Ostorlab reproduces the same approach, instead of injecting a single elaborate payload, we inject a series of small
payloads, the responses to these payloads are then used to decide what test cases should follow. All of these payloads
compose a very large tree, with each node, we collect features from the response, like the status code, the size of
the page, the number of
script tags or
a tag, etc.
The goal of each test is to filter out noisy features, and if the application is vulnerable, a set of features will showcase a variation unique to a vulnerability class context.
Writing these testing trees is however a much harder task than forging a fully-featured payload, as we need to reason across previous test cases and anticipate how false positives may arise.
Automating this task is however possible, all we need to do is create a large set of vulnerable and non-vulnerable applications, tag the vulnerable one with their vulnerability class, run hundreds of thousands of payloads on all test cases and construct the testing tree using algorithms similar to decision tree generation algorithms.
The outcome is a compressed testing tree composed of thousands of nodes:
The advantage of this approach is that in the simplest case, like a static page, we only need to send dozens of payloads (vs. millions) to exclude a parameter from being vulnerable. At the same time, if the application is vulnerable, we only need to send hundreds of payloads to confirm the application is vulnerable, as the test will narrow down into a branch of the tree.
The other advantage is increasing coverage, the testing tree is only as good as our test-bed, false positives and false negatives can be addressed by adding the relevant test case and regenerating the tree, which still takes days to compute.
This mix allows us to scale both in coverage and in testing.
The 2nd approach affects the most common class of vulnerabilities, Cross Site Scripting (XSS).
Ostorlab XSS detection addresses the same challenge, but doesn't come with a radically different approach. It builds on existing work in that space, which is polyglot payloads.
Polyglot payloads are handcrafted strings that triy to compress as much target context as possible in a single payload. You can find online great publications on the topic, with competitions and a list of good payloads to use for testing.
Handcrafting efficient polyglot payloads for each context is tedious, complex, and hard work.
To address these challenges, Ostorlab creates a multitude of highly optimized polyglot payloads using genetic algorithms. The resulting payloads outperform all the publicly available ones without compromising on scalability.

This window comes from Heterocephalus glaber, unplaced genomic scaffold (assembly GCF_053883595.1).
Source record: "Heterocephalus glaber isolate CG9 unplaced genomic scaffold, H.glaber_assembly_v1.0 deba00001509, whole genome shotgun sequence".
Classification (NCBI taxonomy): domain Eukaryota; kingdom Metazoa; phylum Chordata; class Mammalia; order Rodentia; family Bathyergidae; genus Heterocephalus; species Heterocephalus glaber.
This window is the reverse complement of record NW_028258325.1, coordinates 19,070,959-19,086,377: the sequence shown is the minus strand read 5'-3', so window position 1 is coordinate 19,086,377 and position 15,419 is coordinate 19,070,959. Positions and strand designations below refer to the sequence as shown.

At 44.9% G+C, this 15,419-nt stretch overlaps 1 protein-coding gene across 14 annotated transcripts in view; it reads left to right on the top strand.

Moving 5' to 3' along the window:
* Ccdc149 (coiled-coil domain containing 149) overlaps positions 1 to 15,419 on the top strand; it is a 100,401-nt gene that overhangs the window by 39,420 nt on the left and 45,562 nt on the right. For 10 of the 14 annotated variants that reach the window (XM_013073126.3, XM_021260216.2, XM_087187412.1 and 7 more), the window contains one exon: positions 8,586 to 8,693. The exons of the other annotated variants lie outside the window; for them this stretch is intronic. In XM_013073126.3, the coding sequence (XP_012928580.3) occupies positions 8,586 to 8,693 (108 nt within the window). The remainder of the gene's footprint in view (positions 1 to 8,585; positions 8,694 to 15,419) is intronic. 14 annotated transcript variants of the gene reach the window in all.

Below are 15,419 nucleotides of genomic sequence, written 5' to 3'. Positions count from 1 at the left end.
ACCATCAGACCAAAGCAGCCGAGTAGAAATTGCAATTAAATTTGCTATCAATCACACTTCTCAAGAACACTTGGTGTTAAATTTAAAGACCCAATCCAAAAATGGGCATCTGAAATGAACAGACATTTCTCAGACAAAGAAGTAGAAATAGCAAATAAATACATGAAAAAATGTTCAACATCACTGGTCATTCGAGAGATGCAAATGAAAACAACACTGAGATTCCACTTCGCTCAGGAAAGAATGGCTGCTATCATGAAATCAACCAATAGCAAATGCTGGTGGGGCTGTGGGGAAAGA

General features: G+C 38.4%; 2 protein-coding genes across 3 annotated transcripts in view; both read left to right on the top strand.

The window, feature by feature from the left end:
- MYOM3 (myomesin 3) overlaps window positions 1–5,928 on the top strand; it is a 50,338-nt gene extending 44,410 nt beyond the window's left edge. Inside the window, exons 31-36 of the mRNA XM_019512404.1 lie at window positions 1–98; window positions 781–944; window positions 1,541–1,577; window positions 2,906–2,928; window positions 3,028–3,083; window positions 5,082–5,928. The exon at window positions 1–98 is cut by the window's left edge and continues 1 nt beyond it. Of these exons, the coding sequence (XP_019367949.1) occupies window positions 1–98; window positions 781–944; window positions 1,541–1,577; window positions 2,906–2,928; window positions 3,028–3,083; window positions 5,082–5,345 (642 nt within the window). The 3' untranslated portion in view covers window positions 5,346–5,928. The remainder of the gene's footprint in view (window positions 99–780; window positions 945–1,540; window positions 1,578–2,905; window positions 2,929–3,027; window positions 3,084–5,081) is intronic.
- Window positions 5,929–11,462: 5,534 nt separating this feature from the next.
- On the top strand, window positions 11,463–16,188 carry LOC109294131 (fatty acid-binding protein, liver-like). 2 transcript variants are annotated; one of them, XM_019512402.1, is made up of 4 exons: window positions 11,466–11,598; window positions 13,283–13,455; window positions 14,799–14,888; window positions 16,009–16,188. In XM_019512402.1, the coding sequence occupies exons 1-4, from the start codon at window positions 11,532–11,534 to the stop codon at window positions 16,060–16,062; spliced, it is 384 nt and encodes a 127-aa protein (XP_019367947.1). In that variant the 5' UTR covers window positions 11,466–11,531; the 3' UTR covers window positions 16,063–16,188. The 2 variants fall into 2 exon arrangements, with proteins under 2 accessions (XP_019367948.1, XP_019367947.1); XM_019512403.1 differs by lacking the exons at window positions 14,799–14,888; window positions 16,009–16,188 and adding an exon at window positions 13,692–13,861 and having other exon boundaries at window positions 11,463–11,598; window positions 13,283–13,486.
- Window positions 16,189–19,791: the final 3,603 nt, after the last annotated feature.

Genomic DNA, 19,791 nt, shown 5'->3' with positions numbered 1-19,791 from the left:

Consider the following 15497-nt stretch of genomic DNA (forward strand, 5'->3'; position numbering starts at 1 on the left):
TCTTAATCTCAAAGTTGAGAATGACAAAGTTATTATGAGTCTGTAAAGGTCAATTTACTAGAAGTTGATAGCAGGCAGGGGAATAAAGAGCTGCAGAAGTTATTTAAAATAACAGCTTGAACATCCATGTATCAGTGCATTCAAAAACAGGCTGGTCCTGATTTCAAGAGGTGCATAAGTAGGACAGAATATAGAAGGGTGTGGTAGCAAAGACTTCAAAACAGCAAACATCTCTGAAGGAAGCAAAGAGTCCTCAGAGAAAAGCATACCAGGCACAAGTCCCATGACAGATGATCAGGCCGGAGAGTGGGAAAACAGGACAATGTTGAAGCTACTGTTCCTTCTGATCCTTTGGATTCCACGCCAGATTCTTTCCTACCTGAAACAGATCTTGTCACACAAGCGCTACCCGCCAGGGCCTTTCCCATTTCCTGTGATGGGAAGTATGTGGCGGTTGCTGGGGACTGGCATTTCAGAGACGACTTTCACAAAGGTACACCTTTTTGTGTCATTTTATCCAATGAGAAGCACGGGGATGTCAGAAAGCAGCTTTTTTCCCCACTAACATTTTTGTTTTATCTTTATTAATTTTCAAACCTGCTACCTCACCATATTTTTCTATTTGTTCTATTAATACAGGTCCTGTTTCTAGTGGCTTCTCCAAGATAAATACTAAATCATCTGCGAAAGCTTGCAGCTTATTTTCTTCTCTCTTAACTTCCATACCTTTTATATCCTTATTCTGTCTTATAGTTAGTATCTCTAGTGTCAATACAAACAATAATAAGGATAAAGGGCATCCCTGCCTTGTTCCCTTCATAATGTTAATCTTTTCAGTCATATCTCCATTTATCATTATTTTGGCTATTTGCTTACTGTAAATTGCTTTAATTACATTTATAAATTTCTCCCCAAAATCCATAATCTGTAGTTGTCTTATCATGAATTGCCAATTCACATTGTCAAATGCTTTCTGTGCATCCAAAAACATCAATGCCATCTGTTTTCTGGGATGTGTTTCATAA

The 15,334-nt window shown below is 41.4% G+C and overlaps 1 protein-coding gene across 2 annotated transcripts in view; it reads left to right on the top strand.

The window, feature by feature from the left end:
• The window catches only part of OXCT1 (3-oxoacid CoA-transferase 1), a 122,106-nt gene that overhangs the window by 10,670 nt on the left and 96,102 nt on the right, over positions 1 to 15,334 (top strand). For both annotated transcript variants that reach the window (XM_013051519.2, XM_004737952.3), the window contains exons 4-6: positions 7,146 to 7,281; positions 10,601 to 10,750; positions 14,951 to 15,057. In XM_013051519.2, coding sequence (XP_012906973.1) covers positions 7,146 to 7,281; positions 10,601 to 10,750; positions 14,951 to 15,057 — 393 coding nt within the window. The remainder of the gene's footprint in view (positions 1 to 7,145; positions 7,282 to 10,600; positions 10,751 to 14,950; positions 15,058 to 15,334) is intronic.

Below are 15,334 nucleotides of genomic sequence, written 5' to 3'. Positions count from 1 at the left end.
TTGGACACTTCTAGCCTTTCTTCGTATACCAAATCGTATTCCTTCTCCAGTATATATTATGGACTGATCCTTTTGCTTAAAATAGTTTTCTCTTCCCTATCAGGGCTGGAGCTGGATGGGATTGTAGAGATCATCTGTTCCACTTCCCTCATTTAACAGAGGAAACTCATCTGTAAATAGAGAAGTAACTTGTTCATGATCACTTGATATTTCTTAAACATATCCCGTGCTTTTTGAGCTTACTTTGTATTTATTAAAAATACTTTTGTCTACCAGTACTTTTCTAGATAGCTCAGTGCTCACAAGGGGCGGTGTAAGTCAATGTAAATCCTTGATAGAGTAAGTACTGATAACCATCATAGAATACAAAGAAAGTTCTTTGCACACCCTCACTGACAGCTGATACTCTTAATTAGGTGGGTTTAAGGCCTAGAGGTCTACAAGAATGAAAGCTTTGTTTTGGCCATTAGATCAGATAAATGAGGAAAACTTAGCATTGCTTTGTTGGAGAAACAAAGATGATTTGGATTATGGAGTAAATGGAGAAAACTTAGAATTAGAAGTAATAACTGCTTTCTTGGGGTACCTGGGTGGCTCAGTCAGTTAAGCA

Genetic Algorithms are inspired by the process of natural selection that belongs to the larger class of evolutionary algorithms (EA). Genetic algorithms are commonly used to generate high-quality solutions to optimization and search problems by relying on biologically inspired operators such as mutation, crossover and selection.
Genetic Algorithms are simple to implement, they are composed of repeatable phases that stop either after finding a solution, or after a fixed number of iterations. The implementation for our problem looks as follows:
- 1st Phase, the Population: Each iteration starts with a population. The initial population in our case is a list of payloads that cover every context in our test bed. Multiple experiments were done using simple small payloads, others used high performing payloads added to the mix.
- 2nd Phase, the Evaluation: this phase consists of testing each payload on the test bed and listing for each the covered test cases.
- 3rd Phase, the Selection: consists of finding best performing payloads. This can be done using a different selection criteria, like number of covered context, size of payload, weighted ratio of context per size, etc.
- 4th Phase, the Mutation and Crossover: consists of generating a new population from the existing ones. These are a set of transformations like token injection, character flips, truncation, partial concatenation, etc.
To find best performing payloads, multiple experiments were done to find the right mix (or hyperparameters as some like to call them). For instance, using high performing payloads in the initial population results in fast coverage to high performing solutions, but quickly stagnates at a local maxima. Using small payloads however results in slow convergence but also creates unique and unexpected solutions.
The resulting payloads contained some unexpected patterns that uses undocumented behavior in browser rending engines and also showed promising results in bypassing XSS filters.
Ostorlab is also focusing on leveraging data collected from previous scans and other scans to enhance future results. Ostorlab is trying to get smarter with every scan run.
The current release is still in alpha, anyone interested in giving it a try can drop us a message